is it expensive to run an air purifier section image

Fortunately, it’s not hard to figure out how much energy air purifiers use per day, week, month, and even for a whole year along with estimating how much it costs.

To do that we need to come up with some basic numbers and we need to know about what the power company charges for electricity. Power companies bill you based on a rate called cents per KiloWatt-hour. A kilowatt-hour is the amount of power used by appliances multiplied by amount of time they’re running.

Do air purifiers increase electric bill costs? Let’s find out!

I’ll use an example based on the way most people would use air purifiers. Let’s use the following numbers:

  • Fan speed & power use (estimates): we’ll use 9 hours on low speed (overnight) at 15W and 15 hours (during the day) on medium at 25W for a total of 24 hours of use.
  • Power company rate: we’ll use an average power rate for Georgia, USA: $0.1101 per Kilowatt-hour (kWh).

Based on this, here’s a convenient table showing how much it costs to run an air purifier.

Air purifier electricity costs estimate table

Time Cost
24 hours $0.05616
1 week $0.39
1 month $1.74
1 year (365 days) $20.50

As you can see the great news is that it costs very little to use a typical air purifier – even 24 hours a day! That of course would go up a little bit if it’s left running at the highest speed but not a huge difference. 

This means air purifiers increase electric bill costs by a very small amount – not even close to the amount of power that energy hogs like air conditioners, ovens, and heaters use. You can let your purifier run 24/7 if you like for maintaining the air quality where you live.

Can I run my air purifier 24 7?

Can I run my air purifier 24/7 section image

In most cases, yes, you can run an air purifier 24/7 to keep your indoor air healthy & fresh. That’s because of how air purifiers work, which is very similar to how electric fans work. There are a few side notes, however, that I’ll share with you.

Note that in this article when I refer to “air purifiers” I’m referring to the most common (and safe & effective) type. These are air purifiers with a High-Efficiency Particulate Air (HEPA) filter, not ozone generators or ionizers sold as “air purifiers.”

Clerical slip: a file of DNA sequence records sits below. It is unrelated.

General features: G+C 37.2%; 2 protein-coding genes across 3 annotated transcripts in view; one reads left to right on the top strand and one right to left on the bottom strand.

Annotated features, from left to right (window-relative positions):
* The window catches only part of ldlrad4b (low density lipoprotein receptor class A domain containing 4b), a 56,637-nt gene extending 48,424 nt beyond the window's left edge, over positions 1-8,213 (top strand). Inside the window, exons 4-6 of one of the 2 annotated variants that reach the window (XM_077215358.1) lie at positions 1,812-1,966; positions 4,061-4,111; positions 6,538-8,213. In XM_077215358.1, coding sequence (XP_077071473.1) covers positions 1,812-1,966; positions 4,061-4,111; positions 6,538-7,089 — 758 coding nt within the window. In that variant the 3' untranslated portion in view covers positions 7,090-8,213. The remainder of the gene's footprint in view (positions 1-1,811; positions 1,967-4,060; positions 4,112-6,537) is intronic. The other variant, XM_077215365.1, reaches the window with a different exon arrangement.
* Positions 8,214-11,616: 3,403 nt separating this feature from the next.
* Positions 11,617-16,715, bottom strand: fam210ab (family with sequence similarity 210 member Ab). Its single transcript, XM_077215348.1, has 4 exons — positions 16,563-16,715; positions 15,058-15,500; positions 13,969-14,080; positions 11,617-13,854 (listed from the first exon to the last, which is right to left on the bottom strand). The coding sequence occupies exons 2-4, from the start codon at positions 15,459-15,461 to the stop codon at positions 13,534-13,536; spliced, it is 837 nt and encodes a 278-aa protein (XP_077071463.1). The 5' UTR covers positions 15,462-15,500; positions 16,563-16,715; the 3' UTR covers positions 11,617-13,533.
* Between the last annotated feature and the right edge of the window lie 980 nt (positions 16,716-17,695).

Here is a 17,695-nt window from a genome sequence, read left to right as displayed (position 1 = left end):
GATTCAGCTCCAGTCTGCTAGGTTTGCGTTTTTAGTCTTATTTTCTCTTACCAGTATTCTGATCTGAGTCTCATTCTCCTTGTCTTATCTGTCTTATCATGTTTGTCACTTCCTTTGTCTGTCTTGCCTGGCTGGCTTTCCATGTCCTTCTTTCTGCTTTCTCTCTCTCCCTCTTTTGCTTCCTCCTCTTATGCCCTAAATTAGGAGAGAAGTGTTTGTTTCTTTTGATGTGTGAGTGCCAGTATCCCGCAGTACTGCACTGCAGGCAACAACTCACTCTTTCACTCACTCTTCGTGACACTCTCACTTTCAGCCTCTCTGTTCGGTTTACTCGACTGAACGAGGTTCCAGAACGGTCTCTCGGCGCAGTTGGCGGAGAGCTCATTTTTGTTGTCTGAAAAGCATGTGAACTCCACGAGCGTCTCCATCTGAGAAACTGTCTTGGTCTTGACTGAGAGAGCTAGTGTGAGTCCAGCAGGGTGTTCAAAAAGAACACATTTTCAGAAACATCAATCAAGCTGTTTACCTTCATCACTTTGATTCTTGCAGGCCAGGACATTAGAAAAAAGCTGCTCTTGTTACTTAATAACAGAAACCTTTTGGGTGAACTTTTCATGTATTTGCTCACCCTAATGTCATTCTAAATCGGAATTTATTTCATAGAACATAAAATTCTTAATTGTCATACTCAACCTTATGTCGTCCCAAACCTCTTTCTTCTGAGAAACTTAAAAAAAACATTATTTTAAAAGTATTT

Why you can run your air purifier for long periods of time

Air purifiers clean a room’s air by continuously cycling it and moving it through the HEPA filter, trapping airborne particles. That means to get clean, fresh air in your home you can leave an air purifier running to do its job.

Air purifiers do not get hot or have any problems running all day and night if you like. Most use energy-efficient electronics that result in the electric fan motor running cool.

There are some things to know, however:

  • Not everyone has the same air quality problem. For example, smokers have a much harder air quality problem to deal with that takes more time & an air purifier that performs well.
  • When you first begin using an air purifier or an air quality problem happens again, you’ll need to give the purifier time to run on a higher setting (medium or high) to get the air back down to a comfortable cleanliness level. Once that’s done it’s fine to leave it on a lower setting unless you need to change it.
  • Under normal conditions, it’s often fine to leave a purifier continuously running on a lower fan speed mode once you can improve the air. The air in your home should stay fresh & clean.
  • Windows should be kept closed while in use.

Likewise, just as you can leave your purifier running, it’s also generally fine to leave an electric fan running 24/7.

Grant Williams

About the author

Grant is a professional engineer by trade and has experience with both maintenance and do-it-yourself home projects. He enjoys sharing his expertise & ideas with others to help them improve their comfort and quality of life. Read more »